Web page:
Former NFL safety Jack Brewer, who is very active promoting the game in China, admitted to me recently that the NFL had made some serious missteps in the past here by rushing in too quickly and then having to retreat somewhat.
“It’s the NFL. We’re Americans. When are we not overambitious?”
But he added that the league has learned from that and is now taking a slower, grassroots approach that it hopes will be more sustainable. Either way, it won’t be clear for years whether the NFL has a serious future in China. In a perfect world, one or more promising Chinese kids will move to the US and make it in the NFL, but that won’t be happening anytime soon – if ever – and involves so many variables. So the alternative is to try and make progress inch by inch.
Here’s my Sports Talk column from today’s Global Times on the topic:
Baseball may still be called “America’s pastime”, but football long ago took over in terms of popularity and the Super Bowl has become more of an American institution than apple pie.
Fans of the sport still have to wait another 27 weeks for next year’s season to start. In North America, newspapers, blogs and sports radio have no problem filling the void, but half a year is an awfully long time to maintain interest in the sport around the world.
The 2013 Super Bowl registered 1.4 million unique live viewers online in China, up 35% year-on-year – impressive growth even accounting for China’s rapidly increasing internet population. TV numbers were also up, and NFL games were shown on 19 regional channels last season.
The NFL is playing the long game here: American football is still very much a niche sport in China, where it has been dismissed for a multitude of reasons – lack of understanding, too much violence, minimal fan connections, and even for simply being a team sport.
But there is hope.
Ed Wang, the first NFL player of full Chinese descent, recently signed a two-year deal with the Philadelphia Eagles. Wang’s parents both represented China at the 1984 Olympics and, while he is never likely to become a top player, he is at least someone Chinese sport fans can relate to.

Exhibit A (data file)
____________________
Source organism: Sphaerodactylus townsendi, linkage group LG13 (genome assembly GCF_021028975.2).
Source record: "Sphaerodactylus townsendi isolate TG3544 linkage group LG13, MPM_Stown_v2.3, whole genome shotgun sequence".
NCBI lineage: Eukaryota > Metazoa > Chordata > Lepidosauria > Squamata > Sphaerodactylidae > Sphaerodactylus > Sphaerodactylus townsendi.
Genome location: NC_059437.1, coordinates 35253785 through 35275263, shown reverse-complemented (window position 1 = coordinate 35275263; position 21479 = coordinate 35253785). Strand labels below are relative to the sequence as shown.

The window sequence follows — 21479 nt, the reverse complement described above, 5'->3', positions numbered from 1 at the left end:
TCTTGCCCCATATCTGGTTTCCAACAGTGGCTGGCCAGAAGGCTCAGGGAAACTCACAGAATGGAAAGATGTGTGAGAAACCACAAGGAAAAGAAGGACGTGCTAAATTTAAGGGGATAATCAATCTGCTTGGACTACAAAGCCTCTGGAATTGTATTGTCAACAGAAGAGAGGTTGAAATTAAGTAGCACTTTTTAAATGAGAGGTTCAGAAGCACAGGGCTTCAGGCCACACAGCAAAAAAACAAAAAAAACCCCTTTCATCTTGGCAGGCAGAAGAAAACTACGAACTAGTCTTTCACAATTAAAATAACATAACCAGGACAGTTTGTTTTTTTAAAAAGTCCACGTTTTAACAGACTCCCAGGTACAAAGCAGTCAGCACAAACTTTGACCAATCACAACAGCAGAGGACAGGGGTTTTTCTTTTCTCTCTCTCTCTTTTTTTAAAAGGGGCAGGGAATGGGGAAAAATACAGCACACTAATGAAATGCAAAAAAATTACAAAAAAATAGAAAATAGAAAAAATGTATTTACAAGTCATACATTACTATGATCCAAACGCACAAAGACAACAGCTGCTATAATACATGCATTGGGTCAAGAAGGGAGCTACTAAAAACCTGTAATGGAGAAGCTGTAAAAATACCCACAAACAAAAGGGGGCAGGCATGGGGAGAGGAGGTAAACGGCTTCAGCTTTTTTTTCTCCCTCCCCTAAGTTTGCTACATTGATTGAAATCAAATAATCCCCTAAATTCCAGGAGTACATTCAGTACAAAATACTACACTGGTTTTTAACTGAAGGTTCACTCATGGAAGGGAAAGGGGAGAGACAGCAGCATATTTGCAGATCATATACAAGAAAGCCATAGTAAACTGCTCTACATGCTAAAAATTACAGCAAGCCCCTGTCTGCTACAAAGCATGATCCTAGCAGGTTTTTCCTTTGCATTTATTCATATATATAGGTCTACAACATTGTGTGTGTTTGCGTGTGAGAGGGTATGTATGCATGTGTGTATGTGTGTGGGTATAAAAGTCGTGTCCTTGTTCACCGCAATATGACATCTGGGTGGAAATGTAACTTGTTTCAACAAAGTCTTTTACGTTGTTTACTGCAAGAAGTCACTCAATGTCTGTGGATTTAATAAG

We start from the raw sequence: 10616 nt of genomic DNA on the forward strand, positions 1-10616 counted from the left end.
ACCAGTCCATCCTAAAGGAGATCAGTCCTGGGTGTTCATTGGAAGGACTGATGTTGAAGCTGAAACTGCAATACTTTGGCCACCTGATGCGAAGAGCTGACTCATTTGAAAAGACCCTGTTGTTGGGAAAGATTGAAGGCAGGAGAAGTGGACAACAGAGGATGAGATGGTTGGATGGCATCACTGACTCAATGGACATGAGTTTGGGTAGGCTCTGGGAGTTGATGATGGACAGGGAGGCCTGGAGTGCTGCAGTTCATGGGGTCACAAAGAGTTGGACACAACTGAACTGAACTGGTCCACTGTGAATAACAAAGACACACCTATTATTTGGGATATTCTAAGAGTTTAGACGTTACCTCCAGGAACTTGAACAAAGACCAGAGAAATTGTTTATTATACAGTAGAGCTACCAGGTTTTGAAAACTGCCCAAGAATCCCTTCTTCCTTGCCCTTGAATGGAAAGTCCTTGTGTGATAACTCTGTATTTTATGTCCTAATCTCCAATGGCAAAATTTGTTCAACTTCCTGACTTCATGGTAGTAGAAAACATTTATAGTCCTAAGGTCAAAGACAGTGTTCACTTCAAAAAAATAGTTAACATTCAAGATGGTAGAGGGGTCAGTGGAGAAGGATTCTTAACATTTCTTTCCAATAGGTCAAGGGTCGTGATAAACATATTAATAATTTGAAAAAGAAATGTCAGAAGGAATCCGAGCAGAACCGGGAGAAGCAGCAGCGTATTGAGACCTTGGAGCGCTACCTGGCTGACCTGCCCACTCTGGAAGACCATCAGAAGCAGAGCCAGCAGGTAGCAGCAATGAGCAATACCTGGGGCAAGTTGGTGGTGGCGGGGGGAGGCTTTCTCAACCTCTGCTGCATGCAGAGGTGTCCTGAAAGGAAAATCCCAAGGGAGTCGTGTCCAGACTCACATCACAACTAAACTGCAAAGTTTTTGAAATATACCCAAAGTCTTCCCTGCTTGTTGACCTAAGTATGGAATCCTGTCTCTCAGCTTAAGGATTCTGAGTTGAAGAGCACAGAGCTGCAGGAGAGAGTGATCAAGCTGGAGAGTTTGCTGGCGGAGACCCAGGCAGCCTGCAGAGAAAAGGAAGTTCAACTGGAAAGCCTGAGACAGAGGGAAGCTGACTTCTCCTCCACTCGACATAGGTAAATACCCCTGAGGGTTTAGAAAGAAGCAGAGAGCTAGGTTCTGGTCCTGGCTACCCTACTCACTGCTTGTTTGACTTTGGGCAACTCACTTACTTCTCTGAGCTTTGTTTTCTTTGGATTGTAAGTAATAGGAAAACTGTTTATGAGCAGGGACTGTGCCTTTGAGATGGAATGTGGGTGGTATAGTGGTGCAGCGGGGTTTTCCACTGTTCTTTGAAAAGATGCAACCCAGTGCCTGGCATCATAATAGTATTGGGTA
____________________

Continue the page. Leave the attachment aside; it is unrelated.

An impressive list of NFL players have made their way to China in recent years to promote the sport. One of them, Reggie Bush, who won the Super Bowl in 2010, watched this year’s game with fans in Beijing and said he’d like to see NFL franchises located outside of the US and the sport included in the Olympics.
That may be just a dream at this point, but NFL China Managing Director Richard Young says participation is the key, as long as China’s bias towards individual sports is put aside:
“If parents in China understand that playing team sports will help you succeed in life, I believe team sports have a very bright future in China,” Young said.
The US has been successful in selling its cultural beliefs to China over the years, but so far the only American sport to make headway in China is basketball. If a homegrown Chinese football star can ever make a significant breakthrough – and it’s a big if – then football may have a very real chance of launching itself into the top tier of sports here.
Not surprising that Reggie Bush would like to see American football in the Olympics, but I don’t see it replacing wrestling any time soon. At the moment, they would struggle to hand out all three medals, let alone stage a competitive international tournament…